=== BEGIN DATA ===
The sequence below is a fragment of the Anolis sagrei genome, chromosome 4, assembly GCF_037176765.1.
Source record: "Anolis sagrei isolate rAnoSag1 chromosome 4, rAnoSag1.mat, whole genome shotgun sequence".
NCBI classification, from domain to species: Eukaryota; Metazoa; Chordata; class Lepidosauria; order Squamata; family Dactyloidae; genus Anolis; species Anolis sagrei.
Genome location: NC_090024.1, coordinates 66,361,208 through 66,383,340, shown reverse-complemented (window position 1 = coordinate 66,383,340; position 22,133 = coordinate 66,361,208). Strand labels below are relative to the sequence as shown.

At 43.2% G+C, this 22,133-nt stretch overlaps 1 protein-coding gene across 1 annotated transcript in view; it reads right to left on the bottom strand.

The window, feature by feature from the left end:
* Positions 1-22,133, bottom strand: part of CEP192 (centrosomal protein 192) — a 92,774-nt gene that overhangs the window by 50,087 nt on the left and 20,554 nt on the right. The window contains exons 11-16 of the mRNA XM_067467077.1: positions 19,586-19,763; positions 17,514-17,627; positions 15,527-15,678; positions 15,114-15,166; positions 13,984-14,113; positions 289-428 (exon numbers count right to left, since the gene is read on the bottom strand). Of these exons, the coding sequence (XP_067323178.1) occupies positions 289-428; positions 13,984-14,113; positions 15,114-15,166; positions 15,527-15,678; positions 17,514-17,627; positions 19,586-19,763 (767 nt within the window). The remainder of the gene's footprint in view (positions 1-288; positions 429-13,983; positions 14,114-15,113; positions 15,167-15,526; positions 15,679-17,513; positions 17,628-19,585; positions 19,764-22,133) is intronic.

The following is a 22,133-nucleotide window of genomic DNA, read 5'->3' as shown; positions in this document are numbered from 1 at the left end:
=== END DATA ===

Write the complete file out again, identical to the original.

The sequence below is a fragment of the Anolis sagrei genome, chromosome 4, assembly GCF_037176765.1.
Source record: "Anolis sagrei isolate rAnoSag1 chromosome 4, rAnoSag1.mat, whole genome shotgun sequence".
NCBI classification, from domain to species: Eukaryota; Metazoa; Chordata; class Lepidosauria; order Squamata; family Dactyloidae; genus Anolis; species Anolis sagrei.
Genome location: NC_090024.1, coordinates 66,361,208 through 66,383,340, shown reverse-complemented (window position 1 = coordinate 66,383,340; position 22,133 = coordinate 66,361,208). Strand labels below are relative to the sequence as shown.

At 43.2% G+C, this 22,133-nt stretch overlaps 1 protein-coding gene across 1 annotated transcript in view; it reads right to left on the bottom strand.

The window, feature by feature from the left end:
* Positions 1-22,133, bottom strand: part of CEP192 (centrosomal protein 192) — a 92,774-nt gene that overhangs the window by 50,087 nt on the left and 20,554 nt on the right. The window contains exons 11-16 of the mRNA XM_067467077.1: positions 19,586-19,763; positions 17,514-17,627; positions 15,527-15,678; positions 15,114-15,166; positions 13,984-14,113; positions 289-428 (exon numbers count right to left, since the gene is read on the bottom strand). Of these exons, the coding sequence (XP_067323178.1) occupies positions 289-428; positions 13,984-14,113; positions 15,114-15,166; positions 15,527-15,678; positions 17,514-17,627; positions 19,586-19,763 (767 nt within the window). The remainder of the gene's footprint in view (positions 1-288; positions 429-13,983; positions 14,114-15,113; positions 15,167-15,526; positions 15,679-17,513; positions 17,628-19,585; positions 19,764-22,133) is intronic.

The following is a 22,133-nucleotide window of genomic DNA, read 5'->3' as shown; positions in this document are numbered from 1 at the left end: